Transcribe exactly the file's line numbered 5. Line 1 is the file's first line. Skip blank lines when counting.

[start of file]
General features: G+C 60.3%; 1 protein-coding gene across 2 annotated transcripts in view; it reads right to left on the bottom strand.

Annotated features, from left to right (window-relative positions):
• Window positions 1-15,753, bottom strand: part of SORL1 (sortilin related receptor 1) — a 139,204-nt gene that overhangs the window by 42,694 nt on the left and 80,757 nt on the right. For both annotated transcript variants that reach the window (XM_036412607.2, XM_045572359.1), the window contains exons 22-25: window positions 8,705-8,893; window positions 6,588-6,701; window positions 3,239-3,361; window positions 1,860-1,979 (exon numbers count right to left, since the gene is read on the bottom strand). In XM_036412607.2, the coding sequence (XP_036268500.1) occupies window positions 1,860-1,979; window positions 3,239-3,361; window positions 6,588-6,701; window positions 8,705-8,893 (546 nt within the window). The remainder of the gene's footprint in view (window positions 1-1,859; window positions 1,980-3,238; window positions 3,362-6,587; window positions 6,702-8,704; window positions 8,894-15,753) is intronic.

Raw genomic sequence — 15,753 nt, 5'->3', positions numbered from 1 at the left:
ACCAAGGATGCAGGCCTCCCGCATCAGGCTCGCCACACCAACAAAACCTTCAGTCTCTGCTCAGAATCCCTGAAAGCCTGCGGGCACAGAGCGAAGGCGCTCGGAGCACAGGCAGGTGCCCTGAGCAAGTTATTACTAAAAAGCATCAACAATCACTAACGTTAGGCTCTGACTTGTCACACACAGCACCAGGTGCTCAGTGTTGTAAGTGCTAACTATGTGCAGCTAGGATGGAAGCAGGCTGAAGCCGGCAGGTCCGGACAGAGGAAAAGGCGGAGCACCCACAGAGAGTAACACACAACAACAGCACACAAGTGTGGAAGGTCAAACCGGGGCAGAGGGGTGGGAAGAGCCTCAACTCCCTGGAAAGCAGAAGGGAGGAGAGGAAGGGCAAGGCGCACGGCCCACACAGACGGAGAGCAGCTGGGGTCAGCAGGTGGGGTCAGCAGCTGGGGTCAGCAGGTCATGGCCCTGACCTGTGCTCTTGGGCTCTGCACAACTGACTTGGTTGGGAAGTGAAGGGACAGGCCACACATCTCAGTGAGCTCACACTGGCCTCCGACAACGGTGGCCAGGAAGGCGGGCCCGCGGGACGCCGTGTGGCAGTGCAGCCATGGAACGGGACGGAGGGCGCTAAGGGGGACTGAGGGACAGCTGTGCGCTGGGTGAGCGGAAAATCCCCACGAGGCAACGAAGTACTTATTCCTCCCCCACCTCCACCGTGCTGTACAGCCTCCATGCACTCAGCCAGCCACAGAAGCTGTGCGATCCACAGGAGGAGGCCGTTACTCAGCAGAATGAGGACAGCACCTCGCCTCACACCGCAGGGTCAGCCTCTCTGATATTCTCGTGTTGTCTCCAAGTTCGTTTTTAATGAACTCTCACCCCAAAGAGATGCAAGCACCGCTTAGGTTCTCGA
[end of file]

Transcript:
ACCAAGGATGCAGGCCTCCCGCATCAGGCTCGCCACACCAACAAAACCTTCAGTCTCTGCTCAGAATCCCTGAAAGCCTGCGGGCACAGAGCGAAGGCGCTCGGAGCACAGGCAGGTGCCCTGAGCAAGTTATTACTAAAAAGCATCAACAATCACTAACGTTAGGCTCTGACTTGTCACACACAGCACCAGGTGCTCAGTGTTGTAAGTGCTAACTATGTGCAGCTAGGATGGAAGCAGGCTGAAGCCGGCAGGTCCGGACAGAGGAAAAGGCGGAGCACCCACAGAGAGTAACACACAACAACAGCACACAAGTGTGGAAGGTCAAACCGGGGCAGAGGGGTGGGAAGAGCCTCAACTCCCTGGAAAGCAGAAGGGAGGAGAGGAAGGGCAAGGCGCACGGCCCACACAGACGGAGAGCAGCTGGGGTCAGCAGGTGGGGTCAGCAGCTGGGGTCAGCAGGTCATGGCCCTGACCTGTGCTCTTGGGCTCTGCACAACTGACTTGGTTGGGAAGTGAAGGGACAGGCCACACATCTCAGTGAGCTCACACTGGCCTCCGACAACGGTGGCCAGGAAGGCGGGCCCGCGGGACGCCGTGTGGCAGTGCAGCCATGGAACGGGACGGAGGGCGCTAAGGGGGACTGAGGGACAGCTGTGCGCTGGGTGAGCGGAAAATCCCCACGAGGCAACGAAGTACTTATTCCTCCCCCACCTCCACCGTGCTGTACAGCCTCCATGCACTCAGCCAGCCACAGAAGCTGTGCGATCCACAGGAGGAGGCCGTTACTCAGCAGAATGAGGACAGCACCTCGCCTCACACCGCAGGGTCAGCCTCTCTGATATTCTCGTGTTGTCTCCAAGTTCGTTTTTAATGAACTCTCACCCCAAAGAGATGCAAGCACCGCTTAGGTTCTCGA